It’s been two months since our lives were changed – radically and suddenly. Everyone has faced new and unfamiliar challenges.
Since COVID-19 became our new reality, I’ve been impressed by the courage, conviction and tenacity of frontline fundraisers who passionately believe in the power of philanthropy.
I’ve also been encouraged by the new, meaningful interactions between nonprofit organizations and donors – all eager to be an essential part of the important work taking place. There are always reasons to be grateful, but I have been humbled by the extraordinary generosity on display in recent months.
Several principles have emerged that may benefit you in your work advancing your organization’s important mission. I call them “lessons learned while leaning into the headwinds.”
Headwinds blow directly against us, creating oppositional, forward motion. Flying directly into a headwind provides lift that works against gravity. Think of Newton’s Third Law: For every action, there is an equal and opposite reaction.
There always will be headwinds of opposition for raising money: “It’s not the right time, because …” Researchers have found that sadness and fear trigger a part of the brain connected to memory, making negative memories more vivid than positive ones. It, literally, comes more naturally to be negative than positive.
“Headwinds” of negativity come at us all the time. But as we lean in and move forward, we can gain new heights.
I’ve learned the following lessons from leaning into the headwinds, continuing to champion nonprofits and encouraging them to raise their sights:
Committed fundraisers give donors courage.
A courageous fundraiser gives donors confidence that a nonprofit’s mission will continue into the future. By keeping donors informed, and inviting them to consider supporting the organizations they care about, fundraisers convey an assurance that even COVID-19 cannot deter a nonprofit’s important work.
Difficulty amplifies opportunities.
For many organizations, the onset of COVID-19 has provided a platform for sharing the positive impact they make in people’s lives and expressing their mission in clearer, more meaningful terms. Many nonprofits – whether direct service agencies or arts organizations – exist to support people and lift them up, especially in difficult times like those we are experiencing now. Don’t be shy about sharing your nonprofit’s story.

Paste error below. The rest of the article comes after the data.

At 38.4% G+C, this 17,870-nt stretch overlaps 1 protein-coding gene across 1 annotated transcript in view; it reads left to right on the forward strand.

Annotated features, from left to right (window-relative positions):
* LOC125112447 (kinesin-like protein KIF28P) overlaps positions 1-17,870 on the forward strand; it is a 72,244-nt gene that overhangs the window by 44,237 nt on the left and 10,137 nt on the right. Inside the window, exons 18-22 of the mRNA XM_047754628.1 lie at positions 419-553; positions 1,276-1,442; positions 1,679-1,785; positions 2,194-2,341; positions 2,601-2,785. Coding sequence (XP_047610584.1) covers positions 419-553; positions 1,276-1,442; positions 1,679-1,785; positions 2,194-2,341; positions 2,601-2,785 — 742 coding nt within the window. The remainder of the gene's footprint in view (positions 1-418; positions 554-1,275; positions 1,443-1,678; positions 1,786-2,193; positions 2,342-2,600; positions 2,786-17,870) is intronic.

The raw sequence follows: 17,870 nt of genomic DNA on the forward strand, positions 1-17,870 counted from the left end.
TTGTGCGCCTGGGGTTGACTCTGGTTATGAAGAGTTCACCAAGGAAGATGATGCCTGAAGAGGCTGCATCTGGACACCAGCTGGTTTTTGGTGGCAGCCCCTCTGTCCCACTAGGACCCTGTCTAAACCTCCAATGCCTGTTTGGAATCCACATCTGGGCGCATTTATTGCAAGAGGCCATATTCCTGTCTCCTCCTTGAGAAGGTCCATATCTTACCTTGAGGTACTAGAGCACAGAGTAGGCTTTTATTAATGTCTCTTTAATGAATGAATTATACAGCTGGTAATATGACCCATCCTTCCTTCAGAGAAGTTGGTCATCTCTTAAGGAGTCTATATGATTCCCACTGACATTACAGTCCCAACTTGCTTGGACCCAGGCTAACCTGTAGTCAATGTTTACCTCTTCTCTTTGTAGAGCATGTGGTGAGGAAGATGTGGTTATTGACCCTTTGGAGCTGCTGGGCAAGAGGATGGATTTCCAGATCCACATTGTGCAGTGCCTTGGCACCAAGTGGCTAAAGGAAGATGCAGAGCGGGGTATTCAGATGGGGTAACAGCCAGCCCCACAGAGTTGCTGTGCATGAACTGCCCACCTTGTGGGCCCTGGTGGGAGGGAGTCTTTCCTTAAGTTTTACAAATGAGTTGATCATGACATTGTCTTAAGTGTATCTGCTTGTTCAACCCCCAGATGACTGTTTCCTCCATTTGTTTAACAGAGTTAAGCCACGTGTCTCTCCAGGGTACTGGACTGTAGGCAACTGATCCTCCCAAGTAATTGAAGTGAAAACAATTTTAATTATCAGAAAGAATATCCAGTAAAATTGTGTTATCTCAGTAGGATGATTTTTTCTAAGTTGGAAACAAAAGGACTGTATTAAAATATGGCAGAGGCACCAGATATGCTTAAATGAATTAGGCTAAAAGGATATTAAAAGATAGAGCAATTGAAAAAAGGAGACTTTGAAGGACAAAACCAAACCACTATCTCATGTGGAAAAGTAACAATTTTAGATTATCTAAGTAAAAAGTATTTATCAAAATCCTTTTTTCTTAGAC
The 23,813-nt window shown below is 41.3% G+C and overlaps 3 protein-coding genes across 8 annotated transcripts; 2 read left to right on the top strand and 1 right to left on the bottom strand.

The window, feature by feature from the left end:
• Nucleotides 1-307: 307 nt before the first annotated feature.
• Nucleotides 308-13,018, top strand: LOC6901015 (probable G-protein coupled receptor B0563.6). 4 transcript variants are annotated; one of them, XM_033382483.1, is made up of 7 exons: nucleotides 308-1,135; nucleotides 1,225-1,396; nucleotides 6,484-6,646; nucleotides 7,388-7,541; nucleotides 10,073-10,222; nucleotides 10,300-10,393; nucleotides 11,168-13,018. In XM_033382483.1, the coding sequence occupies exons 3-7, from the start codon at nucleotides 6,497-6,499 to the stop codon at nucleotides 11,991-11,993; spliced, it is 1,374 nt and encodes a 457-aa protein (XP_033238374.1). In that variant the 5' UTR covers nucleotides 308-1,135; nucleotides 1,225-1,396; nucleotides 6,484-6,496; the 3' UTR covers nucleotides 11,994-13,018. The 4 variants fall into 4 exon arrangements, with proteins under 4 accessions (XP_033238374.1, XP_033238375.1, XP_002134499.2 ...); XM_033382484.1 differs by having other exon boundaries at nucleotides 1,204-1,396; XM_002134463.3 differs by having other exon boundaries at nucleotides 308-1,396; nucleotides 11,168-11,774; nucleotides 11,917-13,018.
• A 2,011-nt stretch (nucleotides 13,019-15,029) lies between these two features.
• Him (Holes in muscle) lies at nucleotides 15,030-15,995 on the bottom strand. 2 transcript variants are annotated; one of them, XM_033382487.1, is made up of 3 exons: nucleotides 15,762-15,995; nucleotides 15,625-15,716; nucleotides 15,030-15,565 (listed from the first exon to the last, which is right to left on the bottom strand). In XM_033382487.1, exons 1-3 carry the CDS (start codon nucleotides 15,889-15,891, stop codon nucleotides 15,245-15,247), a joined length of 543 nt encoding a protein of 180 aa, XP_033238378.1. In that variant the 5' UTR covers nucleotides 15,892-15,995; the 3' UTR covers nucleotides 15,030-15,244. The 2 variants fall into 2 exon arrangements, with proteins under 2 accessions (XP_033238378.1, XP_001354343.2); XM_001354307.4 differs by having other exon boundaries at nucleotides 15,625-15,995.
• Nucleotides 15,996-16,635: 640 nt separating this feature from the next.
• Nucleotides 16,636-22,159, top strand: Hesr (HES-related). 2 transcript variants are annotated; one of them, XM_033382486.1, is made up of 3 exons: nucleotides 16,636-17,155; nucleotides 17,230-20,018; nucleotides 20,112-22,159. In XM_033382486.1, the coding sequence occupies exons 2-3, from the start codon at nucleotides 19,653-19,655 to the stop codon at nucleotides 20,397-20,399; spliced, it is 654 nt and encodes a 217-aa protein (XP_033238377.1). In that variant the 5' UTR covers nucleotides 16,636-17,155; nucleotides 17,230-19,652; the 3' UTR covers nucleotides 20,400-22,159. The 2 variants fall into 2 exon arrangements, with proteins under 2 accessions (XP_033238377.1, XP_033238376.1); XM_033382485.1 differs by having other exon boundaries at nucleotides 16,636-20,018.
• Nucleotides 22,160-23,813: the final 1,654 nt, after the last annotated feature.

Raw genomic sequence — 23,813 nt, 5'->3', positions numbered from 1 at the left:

Courageous donors have responded with remarkable generosity.
In the last several months, the responses of donors to various organizations – nonprofits that have continued to present their cases and distinguished the importance of their missions – has been remarkable. It has been my honor to work with organizations that have inspired million-dollar gifts from business owners wanting to ensure families are fed and foundations giving to special programs and operating needs to ensure individuals continue to receive the critical supports they need. Additionally, major gifts have gone to important capital expansion initiatives in the last two months, clearly signaling the belief of philanthropists that we are stronger than this pandemic.
One of the most impactful lessons from our company’s Founder and Chairman Emeritus Bob Hartsook is his conviction that: “There is no security. Only opportunity.” While always true, this has become self-evident in recent months.
There is still opportunity everywhere… that is, if we are willing to move against the headwinds of doubt, hesitation and naysaying.
According to the most recent U.S. Trust Study of High Net-worth Philanthropy conducted in partnership with the Indiana University Lilly Family School of Philanthropy, the overwhelming majority of American high net-worth households (90%) make charitable donations. Their four top reasons for giving:
- Belief in the mission of an organization.
- Belief that their gift can make a difference.
- Support for the same cause or organization annually.
- To experience personal satisfaction, enjoyment or fulfillment.
Additionally, one of their greatest needs is to receive knowledge and advice about giving and to become more familiar with nonprofits and how they serve their constituents’ needs. That’s where you come in.
Donors are looking for fundraising leaders who can demonstrate needs, solutions and outcomes. Nearly every time donors are asked what helped them come to a decision about giving, the fundraiser’s role is mentioned.
Right now, we are on the fundraising frontlines of an extraordinary time – an opportunity to give donors the personal satisfaction, enjoyment and fulfillment of giving gifts of significance.
I commend you for all you have done in recent weeks and all you will do in the months ahead. Continue moving forward, serving as bold representatives of the causes you represent.
Pick up speed and proceed with confidence, even against headwinds of doubt. Let them lift you and elevate your organization, as we work together to unleash the unstoppable power of philanthropy for nonprofits across the country and around the world.